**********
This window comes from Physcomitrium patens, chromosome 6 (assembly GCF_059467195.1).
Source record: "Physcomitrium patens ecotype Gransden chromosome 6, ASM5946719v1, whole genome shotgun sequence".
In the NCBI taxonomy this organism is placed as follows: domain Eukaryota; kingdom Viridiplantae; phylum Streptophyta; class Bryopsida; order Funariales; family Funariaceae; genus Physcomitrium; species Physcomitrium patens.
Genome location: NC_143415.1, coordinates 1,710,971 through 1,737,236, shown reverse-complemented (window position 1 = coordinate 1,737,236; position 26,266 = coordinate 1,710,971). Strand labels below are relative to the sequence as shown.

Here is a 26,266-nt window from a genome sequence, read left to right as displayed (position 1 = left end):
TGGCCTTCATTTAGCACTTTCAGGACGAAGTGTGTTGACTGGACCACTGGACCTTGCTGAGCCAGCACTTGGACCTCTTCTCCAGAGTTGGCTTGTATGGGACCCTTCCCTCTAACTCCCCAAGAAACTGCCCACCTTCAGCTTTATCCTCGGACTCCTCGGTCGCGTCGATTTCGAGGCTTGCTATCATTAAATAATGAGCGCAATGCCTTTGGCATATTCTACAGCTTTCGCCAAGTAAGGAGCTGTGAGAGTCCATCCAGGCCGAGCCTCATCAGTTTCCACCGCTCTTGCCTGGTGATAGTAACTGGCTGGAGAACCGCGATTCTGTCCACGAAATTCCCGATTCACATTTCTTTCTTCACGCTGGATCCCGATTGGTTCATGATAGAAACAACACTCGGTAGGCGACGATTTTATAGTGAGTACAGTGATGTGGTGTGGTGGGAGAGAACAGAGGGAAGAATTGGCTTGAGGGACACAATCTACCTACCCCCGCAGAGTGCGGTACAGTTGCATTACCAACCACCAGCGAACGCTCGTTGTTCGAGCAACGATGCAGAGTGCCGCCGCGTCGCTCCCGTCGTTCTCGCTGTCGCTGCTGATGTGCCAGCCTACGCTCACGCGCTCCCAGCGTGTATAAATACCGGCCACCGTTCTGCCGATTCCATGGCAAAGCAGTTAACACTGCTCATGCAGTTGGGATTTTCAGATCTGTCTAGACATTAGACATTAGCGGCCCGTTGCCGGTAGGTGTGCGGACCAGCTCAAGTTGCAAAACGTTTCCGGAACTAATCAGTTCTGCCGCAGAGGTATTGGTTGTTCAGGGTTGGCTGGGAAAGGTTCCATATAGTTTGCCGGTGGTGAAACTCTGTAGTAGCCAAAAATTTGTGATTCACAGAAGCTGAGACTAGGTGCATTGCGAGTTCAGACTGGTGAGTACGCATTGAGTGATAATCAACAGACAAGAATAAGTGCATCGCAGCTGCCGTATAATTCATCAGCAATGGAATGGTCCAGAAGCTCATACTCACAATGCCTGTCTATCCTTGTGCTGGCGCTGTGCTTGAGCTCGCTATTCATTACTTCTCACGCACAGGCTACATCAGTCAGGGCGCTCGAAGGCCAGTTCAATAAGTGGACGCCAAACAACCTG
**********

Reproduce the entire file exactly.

This window comes from Physcomitrium patens, chromosome 6 (assembly GCF_059467195.1).
Source record: "Physcomitrium patens ecotype Gransden chromosome 6, ASM5946719v1, whole genome shotgun sequence".
In the NCBI taxonomy this organism is placed as follows: domain Eukaryota; kingdom Viridiplantae; phylum Streptophyta; class Bryopsida; order Funariales; family Funariaceae; genus Physcomitrium; species Physcomitrium patens.
Genome location: NC_143415.1, coordinates 1,710,971 through 1,737,236, shown reverse-complemented (window position 1 = coordinate 1,737,236; position 26,266 = coordinate 1,710,971). Strand labels below are relative to the sequence as shown.

Here is a 26,266-nt window from a genome sequence, read left to right as displayed (position 1 = left end):
TGGCCTTCATTTAGCACTTTCAGGACGAAGTGTGTTGACTGGACCACTGGACCTTGCTGAGCCAGCACTTGGACCTCTTCTCCAGAGTTGGCTTGTATGGGACCCTTCCCTCTAACTCCCCAAGAAACTGCCCACCTTCAGCTTTATCCTCGGACTCCTCGGTCGCGTCGATTTCGAGGCTTGCTATCATTAAATAATGAGCGCAATGCCTTTGGCATATTCTACAGCTTTCGCCAAGTAAGGAGCTGTGAGAGTCCATCCAGGCCGAGCCTCATCAGTTTCCACCGCTCTTGCCTGGTGATAGTAACTGGCTGGAGAACCGCGATTCTGTCCACGAAATTCCCGATTCACATTTCTTTCTTCACGCTGGATCCCGATTGGTTCATGATAGAAACAACACTCGGTAGGCGACGATTTTATAGTGAGTACAGTGATGTGGTGTGGTGGGAGAGAACAGAGGGAAGAATTGGCTTGAGGGACACAATCTACCTACCCCCGCAGAGTGCGGTACAGTTGCATTACCAACCACCAGCGAACGCTCGTTGTTCGAGCAACGATGCAGAGTGCCGCCGCGTCGCTCCCGTCGTTCTCGCTGTCGCTGCTGATGTGCCAGCCTACGCTCACGCGCTCCCAGCGTGTATAAATACCGGCCACCGTTCTGCCGATTCCATGGCAAAGCAGTTAACACTGCTCATGCAGTTGGGATTTTCAGATCTGTCTAGACATTAGACATTAGCGGCCCGTTGCCGGTAGGTGTGCGGACCAGCTCAAGTTGCAAAACGTTTCCGGAACTAATCAGTTCTGCCGCAGAGGTATTGGTTGTTCAGGGTTGGCTGGGAAAGGTTCCATATAGTTTGCCGGTGGTGAAACTCTGTAGTAGCCAAAAATTTGTGATTCACAGAAGCTGAGACTAGGTGCATTGCGAGTTCAGACTGGTGAGTACGCATTGAGTGATAATCAACAGACAAGAATAAGTGCATCGCAGCTGCCGTATAATTCATCAGCAATGGAATGGTCCAGAAGCTCATACTCACAATGCCTGTCTATCCTTGTGCTGGCGCTGTGCTTGAGCTCGCTATTCATTACTTCTCACGCACAGGCTACATCAGTCAGGGCGCTCGAAGGCCAGTTCAATAAGTGGACGCCAAACAACCTG